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Casa Terracota is a 5,400-square-foot house made entirely of clay, a project literally cooked up by architect and owner Octavio Mendoza, who calls it "the biggest piece of pottery in the world.''
The house, known to locals as "Casa de Flintstones," is in Villa de Leyva, a colonial mountain village 95 miles north of Bogota, Colombia. It's been a 14-year project for Mendoza, 64, an artist and environmental activist who spent most of his career designing homes, commercial buildings and churches.
Rooms curve and flow into each other as if the house was cast in a mold and came out in one piece. Solar panels provide hot water for showers, and bathroom toilets and sinks are decorated with colorful mosaic tiles. Mendoza designed comfortable living spaces on two floors, including lounging and sleeping areas with furniture made from clay, and set off with whimsical touches such as eye-shaped windows. Tables are set with dishes, mugs and vases, all fashioned from mud mined locally and fired in a ceramic kiln.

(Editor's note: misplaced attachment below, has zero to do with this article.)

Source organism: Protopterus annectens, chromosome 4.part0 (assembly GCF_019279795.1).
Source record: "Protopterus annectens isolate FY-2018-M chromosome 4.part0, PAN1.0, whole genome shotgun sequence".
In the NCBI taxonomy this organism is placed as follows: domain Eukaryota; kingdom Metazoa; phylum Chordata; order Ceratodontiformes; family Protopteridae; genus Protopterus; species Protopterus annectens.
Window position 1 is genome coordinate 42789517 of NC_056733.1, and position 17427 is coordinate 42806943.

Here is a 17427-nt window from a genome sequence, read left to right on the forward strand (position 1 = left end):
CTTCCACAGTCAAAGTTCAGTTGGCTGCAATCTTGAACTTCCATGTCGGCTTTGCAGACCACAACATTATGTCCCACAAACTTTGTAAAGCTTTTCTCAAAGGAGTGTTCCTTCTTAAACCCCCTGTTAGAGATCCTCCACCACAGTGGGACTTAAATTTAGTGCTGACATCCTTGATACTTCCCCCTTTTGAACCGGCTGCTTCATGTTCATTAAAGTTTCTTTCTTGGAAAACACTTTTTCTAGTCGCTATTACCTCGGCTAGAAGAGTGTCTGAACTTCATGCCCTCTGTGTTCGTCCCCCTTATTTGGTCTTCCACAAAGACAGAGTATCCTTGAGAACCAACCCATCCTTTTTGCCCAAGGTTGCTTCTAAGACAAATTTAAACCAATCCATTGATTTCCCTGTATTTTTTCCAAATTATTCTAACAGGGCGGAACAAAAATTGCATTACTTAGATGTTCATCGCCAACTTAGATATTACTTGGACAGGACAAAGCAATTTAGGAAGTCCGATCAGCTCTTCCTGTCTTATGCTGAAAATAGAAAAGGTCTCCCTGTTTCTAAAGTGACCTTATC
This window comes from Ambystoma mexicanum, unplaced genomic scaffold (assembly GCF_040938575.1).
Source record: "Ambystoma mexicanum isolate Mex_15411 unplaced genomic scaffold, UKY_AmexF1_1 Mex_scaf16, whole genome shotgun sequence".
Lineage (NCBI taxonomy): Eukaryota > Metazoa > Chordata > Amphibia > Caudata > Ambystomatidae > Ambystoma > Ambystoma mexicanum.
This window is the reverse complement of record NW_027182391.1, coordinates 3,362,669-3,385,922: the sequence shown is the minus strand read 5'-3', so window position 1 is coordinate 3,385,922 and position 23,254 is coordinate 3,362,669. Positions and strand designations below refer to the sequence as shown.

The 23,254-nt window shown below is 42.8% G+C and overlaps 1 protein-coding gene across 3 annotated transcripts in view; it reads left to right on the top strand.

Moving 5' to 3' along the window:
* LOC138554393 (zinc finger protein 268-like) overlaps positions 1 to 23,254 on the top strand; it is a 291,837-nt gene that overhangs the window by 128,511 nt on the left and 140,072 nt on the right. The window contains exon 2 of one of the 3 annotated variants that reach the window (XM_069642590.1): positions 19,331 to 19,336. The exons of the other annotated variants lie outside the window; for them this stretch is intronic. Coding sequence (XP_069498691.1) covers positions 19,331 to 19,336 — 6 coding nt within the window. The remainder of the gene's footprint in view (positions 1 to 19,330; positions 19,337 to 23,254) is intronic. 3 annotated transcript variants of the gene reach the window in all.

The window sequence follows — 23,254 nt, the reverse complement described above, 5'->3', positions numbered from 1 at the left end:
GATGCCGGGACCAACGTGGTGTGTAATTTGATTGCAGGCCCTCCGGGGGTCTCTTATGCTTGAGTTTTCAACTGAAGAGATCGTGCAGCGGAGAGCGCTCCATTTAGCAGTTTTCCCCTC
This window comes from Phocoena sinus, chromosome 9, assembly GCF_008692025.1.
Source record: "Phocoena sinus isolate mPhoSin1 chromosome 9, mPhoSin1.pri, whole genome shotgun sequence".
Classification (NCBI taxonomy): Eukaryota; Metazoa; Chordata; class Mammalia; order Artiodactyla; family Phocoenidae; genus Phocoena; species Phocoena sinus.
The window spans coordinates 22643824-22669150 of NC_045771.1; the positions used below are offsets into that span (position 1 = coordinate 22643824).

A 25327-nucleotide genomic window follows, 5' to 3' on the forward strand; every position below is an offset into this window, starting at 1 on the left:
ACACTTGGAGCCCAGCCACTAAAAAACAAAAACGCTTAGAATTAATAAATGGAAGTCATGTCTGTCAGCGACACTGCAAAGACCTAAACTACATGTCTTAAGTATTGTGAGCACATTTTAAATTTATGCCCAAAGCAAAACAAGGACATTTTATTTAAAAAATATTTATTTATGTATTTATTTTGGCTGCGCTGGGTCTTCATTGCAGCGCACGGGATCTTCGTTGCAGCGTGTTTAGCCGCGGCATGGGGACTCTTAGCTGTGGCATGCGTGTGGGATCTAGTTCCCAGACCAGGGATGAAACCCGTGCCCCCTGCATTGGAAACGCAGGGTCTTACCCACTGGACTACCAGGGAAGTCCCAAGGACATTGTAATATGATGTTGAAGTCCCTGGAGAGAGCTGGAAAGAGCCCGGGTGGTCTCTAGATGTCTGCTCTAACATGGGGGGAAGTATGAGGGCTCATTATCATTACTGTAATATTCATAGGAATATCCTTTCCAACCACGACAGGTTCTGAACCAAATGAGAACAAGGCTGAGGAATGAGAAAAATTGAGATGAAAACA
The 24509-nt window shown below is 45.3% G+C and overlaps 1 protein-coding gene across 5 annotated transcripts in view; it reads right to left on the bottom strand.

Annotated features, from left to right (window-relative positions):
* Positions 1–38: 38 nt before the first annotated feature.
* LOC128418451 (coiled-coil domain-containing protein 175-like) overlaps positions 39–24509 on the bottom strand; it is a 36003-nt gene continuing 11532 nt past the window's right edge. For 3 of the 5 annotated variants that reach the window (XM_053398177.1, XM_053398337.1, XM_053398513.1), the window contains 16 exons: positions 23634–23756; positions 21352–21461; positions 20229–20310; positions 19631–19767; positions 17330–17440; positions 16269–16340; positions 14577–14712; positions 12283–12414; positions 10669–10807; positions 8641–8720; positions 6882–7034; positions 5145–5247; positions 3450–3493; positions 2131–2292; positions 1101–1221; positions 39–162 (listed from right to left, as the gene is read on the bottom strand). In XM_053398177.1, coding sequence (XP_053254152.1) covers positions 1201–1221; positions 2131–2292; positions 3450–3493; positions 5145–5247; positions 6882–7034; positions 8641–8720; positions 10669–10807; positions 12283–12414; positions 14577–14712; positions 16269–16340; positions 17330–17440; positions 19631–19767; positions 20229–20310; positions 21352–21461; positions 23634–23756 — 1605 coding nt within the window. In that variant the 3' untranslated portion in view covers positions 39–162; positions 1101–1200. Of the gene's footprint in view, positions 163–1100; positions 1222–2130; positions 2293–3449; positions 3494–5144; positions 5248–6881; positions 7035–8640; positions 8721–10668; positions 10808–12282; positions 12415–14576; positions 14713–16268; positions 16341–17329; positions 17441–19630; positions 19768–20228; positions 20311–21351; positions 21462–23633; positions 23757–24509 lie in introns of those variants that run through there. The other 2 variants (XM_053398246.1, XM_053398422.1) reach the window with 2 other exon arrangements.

Visitors are welcome ($3.50 for self-guided tours). Mendoza's goal, he says, is to demonstrate how soil can be transformed into habitable architecture by simply using the natural resources at hand. The house contains no cement, for instance, or steel.
"This is a project for life," Mendoza said. "My life is my work."